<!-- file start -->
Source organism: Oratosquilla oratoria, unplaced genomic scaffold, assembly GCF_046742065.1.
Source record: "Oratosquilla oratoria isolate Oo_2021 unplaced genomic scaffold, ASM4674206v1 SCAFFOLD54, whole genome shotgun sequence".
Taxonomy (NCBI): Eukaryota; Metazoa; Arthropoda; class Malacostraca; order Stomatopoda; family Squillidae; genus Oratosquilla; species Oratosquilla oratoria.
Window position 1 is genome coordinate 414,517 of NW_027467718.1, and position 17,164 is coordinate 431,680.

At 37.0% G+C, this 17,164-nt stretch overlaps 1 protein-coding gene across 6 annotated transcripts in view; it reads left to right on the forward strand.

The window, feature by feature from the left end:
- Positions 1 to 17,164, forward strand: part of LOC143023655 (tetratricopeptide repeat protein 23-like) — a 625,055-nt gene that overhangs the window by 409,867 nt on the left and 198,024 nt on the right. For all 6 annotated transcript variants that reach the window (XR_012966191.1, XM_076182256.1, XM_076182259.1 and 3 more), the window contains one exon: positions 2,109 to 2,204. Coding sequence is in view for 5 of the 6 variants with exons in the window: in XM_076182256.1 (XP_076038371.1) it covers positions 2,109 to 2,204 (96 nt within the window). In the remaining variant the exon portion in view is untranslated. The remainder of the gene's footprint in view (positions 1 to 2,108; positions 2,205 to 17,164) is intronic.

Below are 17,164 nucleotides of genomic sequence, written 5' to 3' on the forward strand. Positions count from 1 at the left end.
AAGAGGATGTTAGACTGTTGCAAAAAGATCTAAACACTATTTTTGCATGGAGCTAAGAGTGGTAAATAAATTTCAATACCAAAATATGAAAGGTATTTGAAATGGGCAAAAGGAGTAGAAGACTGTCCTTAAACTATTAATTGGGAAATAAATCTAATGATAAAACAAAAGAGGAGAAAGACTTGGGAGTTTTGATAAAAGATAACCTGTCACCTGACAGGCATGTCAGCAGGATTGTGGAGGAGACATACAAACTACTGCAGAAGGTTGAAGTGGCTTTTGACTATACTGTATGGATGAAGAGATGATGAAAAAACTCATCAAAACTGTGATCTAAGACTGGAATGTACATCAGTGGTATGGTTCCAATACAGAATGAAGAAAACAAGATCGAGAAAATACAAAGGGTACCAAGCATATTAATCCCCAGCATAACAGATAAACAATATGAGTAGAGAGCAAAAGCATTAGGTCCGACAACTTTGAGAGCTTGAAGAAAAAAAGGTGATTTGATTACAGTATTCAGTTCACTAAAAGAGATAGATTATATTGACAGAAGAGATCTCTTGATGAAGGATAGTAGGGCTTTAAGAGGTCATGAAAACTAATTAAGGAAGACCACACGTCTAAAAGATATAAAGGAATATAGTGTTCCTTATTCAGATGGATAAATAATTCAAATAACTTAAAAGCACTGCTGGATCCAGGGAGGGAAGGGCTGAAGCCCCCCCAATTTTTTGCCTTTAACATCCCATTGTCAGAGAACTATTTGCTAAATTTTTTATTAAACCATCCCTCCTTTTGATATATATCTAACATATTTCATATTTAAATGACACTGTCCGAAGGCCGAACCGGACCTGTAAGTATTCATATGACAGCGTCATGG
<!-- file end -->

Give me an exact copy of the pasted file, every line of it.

Source organism: Oratosquilla oratoria, unplaced genomic scaffold, assembly GCF_046742065.1.
Source record: "Oratosquilla oratoria isolate Oo_2021 unplaced genomic scaffold, ASM4674206v1 SCAFFOLD54, whole genome shotgun sequence".
Taxonomy (NCBI): Eukaryota; Metazoa; Arthropoda; class Malacostraca; order Stomatopoda; family Squillidae; genus Oratosquilla; species Oratosquilla oratoria.
Window position 1 is genome coordinate 414,517 of NW_027467718.1, and position 17,164 is coordinate 431,680.

At 37.0% G+C, this 17,164-nt stretch overlaps 1 protein-coding gene across 6 annotated transcripts in view; it reads left to right on the forward strand.

The window, feature by feature from the left end:
- Positions 1 to 17,164, forward strand: part of LOC143023655 (tetratricopeptide repeat protein 23-like) — a 625,055-nt gene that overhangs the window by 409,867 nt on the left and 198,024 nt on the right. For all 6 annotated transcript variants that reach the window (XR_012966191.1, XM_076182256.1, XM_076182259.1 and 3 more), the window contains one exon: positions 2,109 to 2,204. Coding sequence is in view for 5 of the 6 variants with exons in the window: in XM_076182256.1 (XP_076038371.1) it covers positions 2,109 to 2,204 (96 nt within the window). In the remaining variant the exon portion in view is untranslated. The remainder of the gene's footprint in view (positions 1 to 2,108; positions 2,205 to 17,164) is intronic.

Below are 17,164 nucleotides of genomic sequence, written 5' to 3' on the forward strand. Positions count from 1 at the left end.
AAGAGGATGTTAGACTGTTGCAAAAAGATCTAAACACTATTTTTGCATGGAGCTAAGAGTGGTAAATAAATTTCAATACCAAAATATGAAAGGTATTTGAAATGGGCAAAAGGAGTAGAAGACTGTCCTTAAACTATTAATTGGGAAATAAATCTAATGATAAAACAAAAGAGGAGAAAGACTTGGGAGTTTTGATAAAAGATAACCTGTCACCTGACAGGCATGTCAGCAGGATTGTGGAGGAGACATACAAACTACTGCAGAAGGTTGAAGTGGCTTTTGACTATACTGTATGGATGAAGAGATGATGAAAAAACTCATCAAAACTGTGATCTAAGACTGGAATGTACATCAGTGGTATGGTTCCAATACAGAATGAAGAAAACAAGATCGAGAAAATACAAAGGGTACCAAGCATATTAATCCCCAGCATAACAGATAAACAATATGAGTAGAGAGCAAAAGCATTAGGTCCGACAACTTTGAGAGCTTGAAGAAAAAAAGGTGATTTGATTACAGTATTCAGTTCACTAAAAGAGATAGATTATATTGACAGAAGAGATCTCTTGATGAAGGATAGTAGGGCTTTAAGAGGTCATGAAAACTAATTAAGGAAGACCACACGTCTAAAAGATATAAAGGAATATAGTGTTCCTTATTCAGATGGATAAATAATTCAAATAACTTAAAAGCACTGCTGGATCCAGGGAGGGAAGGGCTGAAGCCCCCCCAATTTTTTGCCTTTAACATCCCATTGTCAGAGAACTATTTGCTAAATTTTTTATTAAACCATCCCTCCTTTTGATATATATCTAACATATTTCATATTTAAATGACACTGTCCGAAGGCCGAACCGGACCTGTAAGTATTCATATGACAGCGTCATGG